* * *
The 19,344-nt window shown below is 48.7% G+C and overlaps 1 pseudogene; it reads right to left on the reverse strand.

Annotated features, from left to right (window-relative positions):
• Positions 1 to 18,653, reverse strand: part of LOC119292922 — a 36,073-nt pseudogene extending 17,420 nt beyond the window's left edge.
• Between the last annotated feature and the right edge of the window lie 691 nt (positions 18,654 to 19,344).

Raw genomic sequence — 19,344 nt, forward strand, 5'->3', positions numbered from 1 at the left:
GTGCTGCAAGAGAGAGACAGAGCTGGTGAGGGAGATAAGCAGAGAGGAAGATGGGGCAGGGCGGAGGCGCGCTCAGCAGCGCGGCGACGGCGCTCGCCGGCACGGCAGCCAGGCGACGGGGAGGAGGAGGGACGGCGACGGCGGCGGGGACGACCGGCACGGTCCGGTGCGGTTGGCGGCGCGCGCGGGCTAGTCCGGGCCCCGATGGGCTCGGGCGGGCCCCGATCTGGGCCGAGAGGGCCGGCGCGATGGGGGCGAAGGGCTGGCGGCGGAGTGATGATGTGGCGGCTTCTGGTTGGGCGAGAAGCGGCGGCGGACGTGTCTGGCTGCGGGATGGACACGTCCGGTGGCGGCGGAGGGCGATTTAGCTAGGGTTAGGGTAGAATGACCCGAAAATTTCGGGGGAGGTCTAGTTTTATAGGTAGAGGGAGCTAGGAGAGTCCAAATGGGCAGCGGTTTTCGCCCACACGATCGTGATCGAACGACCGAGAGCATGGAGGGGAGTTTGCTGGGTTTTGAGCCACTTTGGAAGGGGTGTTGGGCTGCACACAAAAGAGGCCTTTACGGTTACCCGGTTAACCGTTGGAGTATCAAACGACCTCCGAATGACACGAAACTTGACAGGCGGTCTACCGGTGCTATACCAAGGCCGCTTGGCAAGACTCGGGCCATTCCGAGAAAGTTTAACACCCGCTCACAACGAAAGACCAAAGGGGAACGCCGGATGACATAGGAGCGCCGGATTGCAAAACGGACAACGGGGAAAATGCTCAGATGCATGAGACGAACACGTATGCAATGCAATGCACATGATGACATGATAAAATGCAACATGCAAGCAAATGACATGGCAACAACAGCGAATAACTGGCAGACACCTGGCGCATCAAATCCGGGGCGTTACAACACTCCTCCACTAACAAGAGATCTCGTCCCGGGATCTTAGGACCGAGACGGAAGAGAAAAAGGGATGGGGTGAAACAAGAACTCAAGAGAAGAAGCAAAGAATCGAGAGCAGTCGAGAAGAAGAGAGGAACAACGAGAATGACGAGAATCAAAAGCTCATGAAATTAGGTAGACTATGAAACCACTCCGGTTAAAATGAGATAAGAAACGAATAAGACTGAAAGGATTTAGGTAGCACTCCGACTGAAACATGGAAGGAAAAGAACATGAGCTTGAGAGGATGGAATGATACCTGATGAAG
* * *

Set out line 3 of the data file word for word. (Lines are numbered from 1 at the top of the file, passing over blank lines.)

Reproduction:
• Positions 1 to 18,653, reverse strand: part of LOC119292922 — a 36,073-nt pseudogene extending 17,420 nt beyond the window's left edge.